Centre for Food Integrity to be launched in Australia

Posted by AFN Staff Writers on 10th July 2012

The Center for Food Integrity (CFI), a U.S. not-for-profit organisation established in 2007 to build consumer trust and confidence in the food system, is to be launched in Australia in October 2012.

Some have described the CFI as an organisation with the expertise and credibility to restore public trust in the current food supply system.

Australian farming groups, in particular, have been concerned that public advocacy groups such as animal rights activists have distorted food production issues or taken advantage of semi-informed consumers.

Australian Food News recently interviewed both Geoff Frost, who will lead the Australian Centre for Food Integrity, and Charlie Arnot, CEO of its American-based equivalent, to learn more about it.

The American model

Members of the U.S. Center for Food Integrity represent each segment of the food chain: farmers, universities, food processors, restaurants, retailers and food companies. “One of the things we do well is encouraging collaboration between all stages of the food production chain – agriculture, processing, retail,” Mr Arnot said, emphasizing that the United States CFI doesn’t lobby or advocate on behalf of individual food companies or brands.

The aim of the CFI is to equip people in each segment of the food system with the ability to effectively communicate with consumers on issues of concern. “The aim is to balance the conversation,” said Mr Arnot.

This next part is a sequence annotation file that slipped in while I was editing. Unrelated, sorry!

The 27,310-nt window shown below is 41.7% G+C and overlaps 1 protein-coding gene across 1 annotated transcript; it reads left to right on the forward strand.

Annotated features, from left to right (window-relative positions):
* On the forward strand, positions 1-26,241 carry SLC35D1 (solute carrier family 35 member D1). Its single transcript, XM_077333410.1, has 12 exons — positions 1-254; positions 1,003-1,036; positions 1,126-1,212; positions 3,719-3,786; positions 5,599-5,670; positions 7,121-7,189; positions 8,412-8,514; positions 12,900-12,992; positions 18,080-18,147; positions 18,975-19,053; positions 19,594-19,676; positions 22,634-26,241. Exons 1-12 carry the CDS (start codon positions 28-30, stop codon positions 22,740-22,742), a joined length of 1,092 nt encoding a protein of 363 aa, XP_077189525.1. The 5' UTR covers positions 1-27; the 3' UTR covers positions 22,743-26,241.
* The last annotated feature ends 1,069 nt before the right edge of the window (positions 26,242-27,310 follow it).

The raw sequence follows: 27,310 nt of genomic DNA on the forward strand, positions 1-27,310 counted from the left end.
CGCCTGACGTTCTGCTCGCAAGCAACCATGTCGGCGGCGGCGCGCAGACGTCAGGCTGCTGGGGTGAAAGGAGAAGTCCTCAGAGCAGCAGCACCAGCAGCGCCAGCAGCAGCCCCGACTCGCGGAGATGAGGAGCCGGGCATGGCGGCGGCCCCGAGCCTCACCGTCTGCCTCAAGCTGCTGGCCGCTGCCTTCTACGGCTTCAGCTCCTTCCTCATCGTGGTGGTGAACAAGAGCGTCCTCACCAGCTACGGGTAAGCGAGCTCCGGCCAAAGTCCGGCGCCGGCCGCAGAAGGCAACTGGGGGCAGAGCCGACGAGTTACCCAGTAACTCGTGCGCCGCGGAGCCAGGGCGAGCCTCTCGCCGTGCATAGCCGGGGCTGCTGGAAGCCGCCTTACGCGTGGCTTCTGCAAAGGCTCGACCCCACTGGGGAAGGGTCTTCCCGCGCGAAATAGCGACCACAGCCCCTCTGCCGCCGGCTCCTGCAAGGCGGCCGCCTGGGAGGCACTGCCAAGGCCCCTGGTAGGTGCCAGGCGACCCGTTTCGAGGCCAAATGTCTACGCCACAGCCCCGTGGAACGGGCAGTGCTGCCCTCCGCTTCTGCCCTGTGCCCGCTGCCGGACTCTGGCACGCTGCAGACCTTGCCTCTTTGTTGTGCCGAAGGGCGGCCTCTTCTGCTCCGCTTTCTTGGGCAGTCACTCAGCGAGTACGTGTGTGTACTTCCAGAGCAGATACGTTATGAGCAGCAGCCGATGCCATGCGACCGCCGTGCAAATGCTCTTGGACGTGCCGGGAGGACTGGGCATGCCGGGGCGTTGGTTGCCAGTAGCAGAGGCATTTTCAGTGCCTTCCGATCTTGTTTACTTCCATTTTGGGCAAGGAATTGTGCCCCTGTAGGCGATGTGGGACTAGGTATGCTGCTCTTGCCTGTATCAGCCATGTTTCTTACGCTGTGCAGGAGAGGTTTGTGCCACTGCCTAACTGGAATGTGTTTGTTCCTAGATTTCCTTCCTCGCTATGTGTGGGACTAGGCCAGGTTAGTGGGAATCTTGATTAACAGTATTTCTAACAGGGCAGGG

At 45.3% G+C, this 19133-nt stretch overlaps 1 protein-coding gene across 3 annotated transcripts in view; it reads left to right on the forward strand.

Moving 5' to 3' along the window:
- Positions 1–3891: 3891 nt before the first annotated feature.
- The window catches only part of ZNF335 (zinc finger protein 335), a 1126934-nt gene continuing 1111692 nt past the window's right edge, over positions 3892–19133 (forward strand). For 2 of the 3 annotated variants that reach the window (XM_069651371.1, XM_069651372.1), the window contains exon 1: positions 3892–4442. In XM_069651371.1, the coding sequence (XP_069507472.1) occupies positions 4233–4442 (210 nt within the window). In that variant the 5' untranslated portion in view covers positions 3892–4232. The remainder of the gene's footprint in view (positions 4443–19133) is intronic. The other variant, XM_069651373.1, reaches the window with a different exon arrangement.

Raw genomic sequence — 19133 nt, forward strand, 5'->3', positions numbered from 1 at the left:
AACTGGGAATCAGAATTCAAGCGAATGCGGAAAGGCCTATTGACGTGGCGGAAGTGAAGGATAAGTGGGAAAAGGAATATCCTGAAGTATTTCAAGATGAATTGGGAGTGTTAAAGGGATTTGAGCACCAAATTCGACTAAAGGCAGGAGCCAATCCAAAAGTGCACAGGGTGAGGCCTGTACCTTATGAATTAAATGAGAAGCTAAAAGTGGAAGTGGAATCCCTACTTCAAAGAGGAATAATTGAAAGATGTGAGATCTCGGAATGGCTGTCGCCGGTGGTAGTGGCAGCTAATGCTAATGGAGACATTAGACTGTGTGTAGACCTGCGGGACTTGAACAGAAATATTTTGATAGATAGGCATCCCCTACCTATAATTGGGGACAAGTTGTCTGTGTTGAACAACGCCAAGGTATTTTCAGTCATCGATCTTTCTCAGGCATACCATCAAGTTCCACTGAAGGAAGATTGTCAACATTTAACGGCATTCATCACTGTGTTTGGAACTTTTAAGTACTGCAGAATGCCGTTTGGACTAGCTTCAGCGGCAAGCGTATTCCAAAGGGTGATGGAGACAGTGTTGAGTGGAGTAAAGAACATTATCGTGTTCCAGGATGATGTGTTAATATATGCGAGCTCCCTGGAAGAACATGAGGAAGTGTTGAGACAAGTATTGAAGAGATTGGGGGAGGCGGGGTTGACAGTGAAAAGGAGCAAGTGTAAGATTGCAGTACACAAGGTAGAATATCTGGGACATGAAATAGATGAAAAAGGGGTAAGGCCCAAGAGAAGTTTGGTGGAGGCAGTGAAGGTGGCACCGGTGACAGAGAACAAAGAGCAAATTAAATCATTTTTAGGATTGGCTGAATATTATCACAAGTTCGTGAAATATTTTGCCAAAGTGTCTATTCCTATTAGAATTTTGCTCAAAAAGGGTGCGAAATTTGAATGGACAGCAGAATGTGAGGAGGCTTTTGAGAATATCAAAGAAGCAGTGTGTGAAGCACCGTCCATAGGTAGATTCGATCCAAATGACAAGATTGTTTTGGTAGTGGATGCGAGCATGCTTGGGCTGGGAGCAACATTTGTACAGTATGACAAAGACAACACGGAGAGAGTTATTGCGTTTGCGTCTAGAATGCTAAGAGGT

The CFI’s key means of communicating with consumers is via its five websites. The most popular of which, Farmers Feed Us, encourages consumers to engage with information supplied by U.S. farmers. “Consumers have told us they found the farmers knowledgeable, trustworthy, and the sort of people they wanted to have producing their food – that’s very important to us,” Mr Arnot said. The average time spent on Farmers Feed Us, per consumer, is 11 minutes.

Australian Centre for Food Integrity

Geoff Frost, who will lead the Australian Centre for Food Integrity, sees similarities between U.S. and Australian issues of food production which make the CFI relevant to both countries. “There’s a growing interest in food production, which provides an opportunity for those in agriculture to do a better job of informing consumers,” Mr Frost said.

Mr Frost is currently discussing the Australian CFI with agricultural associations, retailers, food companies, packaging companies. “Everybody’s extremely interested,” he said. Representatives from the National Farmers Federation, Australian Pork Ltd, and the Australian Wheat Board are on the Foundation Board of the Australian CFI.

The Victorian and New South Wales Departments of Primary Industries are already “very involved”. After the launch in October 2012, Mr Frost expects Food Standards Australia New Zealand and the Department of Agriculture, Fisheries and Forestry to also become involved in the Centre.